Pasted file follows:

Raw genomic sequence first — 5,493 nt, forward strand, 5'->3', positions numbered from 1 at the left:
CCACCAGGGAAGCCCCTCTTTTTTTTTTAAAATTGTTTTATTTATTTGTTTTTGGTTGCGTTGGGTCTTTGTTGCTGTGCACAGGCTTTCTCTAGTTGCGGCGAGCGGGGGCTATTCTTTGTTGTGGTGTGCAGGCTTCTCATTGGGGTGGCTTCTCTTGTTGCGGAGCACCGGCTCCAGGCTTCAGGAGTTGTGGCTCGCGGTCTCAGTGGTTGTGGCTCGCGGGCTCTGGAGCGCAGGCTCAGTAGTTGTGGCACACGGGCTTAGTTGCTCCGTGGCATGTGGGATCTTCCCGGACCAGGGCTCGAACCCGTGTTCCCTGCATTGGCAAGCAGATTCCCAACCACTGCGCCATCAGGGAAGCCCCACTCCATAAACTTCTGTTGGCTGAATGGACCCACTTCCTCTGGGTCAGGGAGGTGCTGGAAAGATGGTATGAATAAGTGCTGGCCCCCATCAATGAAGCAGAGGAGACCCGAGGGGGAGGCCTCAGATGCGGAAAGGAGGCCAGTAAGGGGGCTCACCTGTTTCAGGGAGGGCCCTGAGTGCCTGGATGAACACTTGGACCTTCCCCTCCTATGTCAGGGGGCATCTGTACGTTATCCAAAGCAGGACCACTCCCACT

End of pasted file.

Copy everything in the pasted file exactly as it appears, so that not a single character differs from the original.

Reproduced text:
Raw genomic sequence first — 5,493 nt, forward strand, 5'->3', positions numbered from 1 at the left:
CCACCAGGGAAGCCCCTCTTTTTTTTTTAAAATTGTTTTATTTATTTGTTTTTGGTTGCGTTGGGTCTTTGTTGCTGTGCACAGGCTTTCTCTAGTTGCGGCGAGCGGGGGCTATTCTTTGTTGTGGTGTGCAGGCTTCTCATTGGGGTGGCTTCTCTTGTTGCGGAGCACCGGCTCCAGGCTTCAGGAGTTGTGGCTCGCGGTCTCAGTGGTTGTGGCTCGCGGGCTCTGGAGCGCAGGCTCAGTAGTTGTGGCACACGGGCTTAGTTGCTCCGTGGCATGTGGGATCTTCCCGGACCAGGGCTCGAACCCGTGTTCCCTGCATTGGCAAGCAGATTCCCAACCACTGCGCCATCAGGGAAGCCCCACTCCATAAACTTCTGTTGGCTGAATGGACCCACTTCCTCTGGGTCAGGGAGGTGCTGGAAAGATGGTATGAATAAGTGCTGGCCCCCATCAATGAAGCAGAGGAGACCCGAGGGGGAGGCCTCAGATGCGGAAAGGAGGCCAGTAAGGGGGCTCACCTGTTTCAGGGAGGGCCCTGAGTGCCTGGATGAACACTTGGACCTTCCCCTCCTATGTCAGGGGGCATCTGTACGTTATCCAAAGCAGGACCACTCCCACT